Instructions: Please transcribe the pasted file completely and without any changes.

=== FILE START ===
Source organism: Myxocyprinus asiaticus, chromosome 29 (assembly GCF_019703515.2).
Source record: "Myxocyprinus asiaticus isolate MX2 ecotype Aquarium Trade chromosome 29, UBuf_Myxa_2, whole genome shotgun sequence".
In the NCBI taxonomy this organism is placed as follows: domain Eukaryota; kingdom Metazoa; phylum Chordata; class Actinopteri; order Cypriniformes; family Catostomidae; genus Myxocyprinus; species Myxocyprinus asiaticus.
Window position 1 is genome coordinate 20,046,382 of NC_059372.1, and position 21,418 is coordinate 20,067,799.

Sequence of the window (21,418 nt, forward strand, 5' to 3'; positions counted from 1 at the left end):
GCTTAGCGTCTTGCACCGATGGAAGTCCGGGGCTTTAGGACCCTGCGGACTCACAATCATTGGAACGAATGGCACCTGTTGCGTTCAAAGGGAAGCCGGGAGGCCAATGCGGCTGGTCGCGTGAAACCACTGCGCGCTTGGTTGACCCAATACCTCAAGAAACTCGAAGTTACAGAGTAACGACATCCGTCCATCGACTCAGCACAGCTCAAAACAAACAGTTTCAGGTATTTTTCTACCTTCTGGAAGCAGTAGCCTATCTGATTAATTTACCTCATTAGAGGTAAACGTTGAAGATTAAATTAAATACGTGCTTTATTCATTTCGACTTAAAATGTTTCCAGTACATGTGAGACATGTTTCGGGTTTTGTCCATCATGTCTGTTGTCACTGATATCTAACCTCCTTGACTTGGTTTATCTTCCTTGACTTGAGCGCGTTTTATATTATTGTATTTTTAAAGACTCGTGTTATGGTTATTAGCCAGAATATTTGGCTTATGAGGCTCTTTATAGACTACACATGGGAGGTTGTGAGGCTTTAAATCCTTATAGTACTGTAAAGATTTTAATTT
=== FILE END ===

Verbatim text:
Source organism: Myxocyprinus asiaticus, chromosome 29 (assembly GCF_019703515.2).
Source record: "Myxocyprinus asiaticus isolate MX2 ecotype Aquarium Trade chromosome 29, UBuf_Myxa_2, whole genome shotgun sequence".
In the NCBI taxonomy this organism is placed as follows: domain Eukaryota; kingdom Metazoa; phylum Chordata; class Actinopteri; order Cypriniformes; family Catostomidae; genus Myxocyprinus; species Myxocyprinus asiaticus.
Window position 1 is genome coordinate 20,046,382 of NC_059372.1, and position 21,418 is coordinate 20,067,799.

Sequence of the window (21,418 nt, forward strand, 5' to 3'; positions counted from 1 at the left end):
GCTTAGCGTCTTGCACCGATGGAAGTCCGGGGCTTTAGGACCCTGCGGACTCACAATCATTGGAACGAATGGCACCTGTTGCGTTCAAAGGGAAGCCGGGAGGCCAATGCGGCTGGTCGCGTGAAACCACTGCGCGCTTGGTTGACCCAATACCTCAAGAAACTCGAAGTTACAGAGTAACGACATCCGTCCATCGACTCAGCACAGCTCAAAACAAACAGTTTCAGGTATTTTTCTACCTTCTGGAAGCAGTAGCCTATCTGATTAATTTACCTCATTAGAGGTAAACGTTGAAGATTAAATTAAATACGTGCTTTATTCATTTCGACTTAAAATGTTTCCAGTACATGTGAGACATGTTTCGGGTTTTGTCCATCATGTCTGTTGTCACTGATATCTAACCTCCTTGACTTGGTTTATCTTCCTTGACTTGAGCGCGTTTTATATTATTGTATTTTTAAAGACTCGTGTTATGGTTATTAGCCAGAATATTTGGCTTATGAGGCTCTTTATAGACTACACATGGGAGGTTGTGAGGCTTTAAATCCTTATAGTACTGTAAAGATTTTAATTT